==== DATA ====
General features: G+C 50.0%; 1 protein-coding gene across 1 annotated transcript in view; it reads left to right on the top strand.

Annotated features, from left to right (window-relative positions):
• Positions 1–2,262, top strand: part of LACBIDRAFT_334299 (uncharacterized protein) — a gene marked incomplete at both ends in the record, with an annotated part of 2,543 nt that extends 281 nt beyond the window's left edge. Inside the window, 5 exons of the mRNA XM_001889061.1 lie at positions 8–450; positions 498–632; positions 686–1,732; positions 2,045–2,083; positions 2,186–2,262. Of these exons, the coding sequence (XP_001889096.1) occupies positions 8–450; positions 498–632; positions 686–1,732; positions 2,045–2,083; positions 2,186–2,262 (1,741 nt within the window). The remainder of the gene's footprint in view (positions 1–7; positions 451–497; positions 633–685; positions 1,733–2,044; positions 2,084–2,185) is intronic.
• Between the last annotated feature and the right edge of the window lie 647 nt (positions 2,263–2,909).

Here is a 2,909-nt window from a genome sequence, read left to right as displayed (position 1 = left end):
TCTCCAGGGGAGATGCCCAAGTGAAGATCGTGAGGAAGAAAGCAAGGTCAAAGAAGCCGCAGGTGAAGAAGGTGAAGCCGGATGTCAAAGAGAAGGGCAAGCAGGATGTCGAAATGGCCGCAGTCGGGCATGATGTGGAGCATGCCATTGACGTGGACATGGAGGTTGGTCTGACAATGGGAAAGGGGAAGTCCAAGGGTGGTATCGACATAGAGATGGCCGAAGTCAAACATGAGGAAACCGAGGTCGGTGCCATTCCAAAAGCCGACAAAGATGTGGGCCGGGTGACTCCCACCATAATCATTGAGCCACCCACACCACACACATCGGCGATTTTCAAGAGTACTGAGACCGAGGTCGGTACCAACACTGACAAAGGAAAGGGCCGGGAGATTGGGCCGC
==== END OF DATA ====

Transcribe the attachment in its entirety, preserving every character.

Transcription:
General features: G+C 50.0%; 1 protein-coding gene across 1 annotated transcript in view; it reads left to right on the top strand.

Annotated features, from left to right (window-relative positions):
• Positions 1–2,262, top strand: part of LACBIDRAFT_334299 (uncharacterized protein) — a gene marked incomplete at both ends in the record, with an annotated part of 2,543 nt that extends 281 nt beyond the window's left edge. Inside the window, 5 exons of the mRNA XM_001889061.1 lie at positions 8–450; positions 498–632; positions 686–1,732; positions 2,045–2,083; positions 2,186–2,262. Of these exons, the coding sequence (XP_001889096.1) occupies positions 8–450; positions 498–632; positions 686–1,732; positions 2,045–2,083; positions 2,186–2,262 (1,741 nt within the window). The remainder of the gene's footprint in view (positions 1–7; positions 451–497; positions 633–685; positions 1,733–2,044; positions 2,084–2,185) is intronic.
• Between the last annotated feature and the right edge of the window lie 647 nt (positions 2,263–2,909).

Here is a 2,909-nt window from a genome sequence, read left to right as displayed (position 1 = left end):
TCTCCAGGGGAGATGCCCAAGTGAAGATCGTGAGGAAGAAAGCAAGGTCAAAGAAGCCGCAGGTGAAGAAGGTGAAGCCGGATGTCAAAGAGAAGGGCAAGCAGGATGTCGAAATGGCCGCAGTCGGGCATGATGTGGAGCATGCCATTGACGTGGACATGGAGGTTGGTCTGACAATGGGAAAGGGGAAGTCCAAGGGTGGTATCGACATAGAGATGGCCGAAGTCAAACATGAGGAAACCGAGGTCGGTGCCATTCCAAAAGCCGACAAAGATGTGGGCCGGGTGACTCCCACCATAATCATTGAGCCACCCACACCACACACATCGGCGATTTTCAAGAGTACTGAGACCGAGGTCGGTACCAACACTGACAAAGGAAAGGGCCGGGAGATTGGGCCGC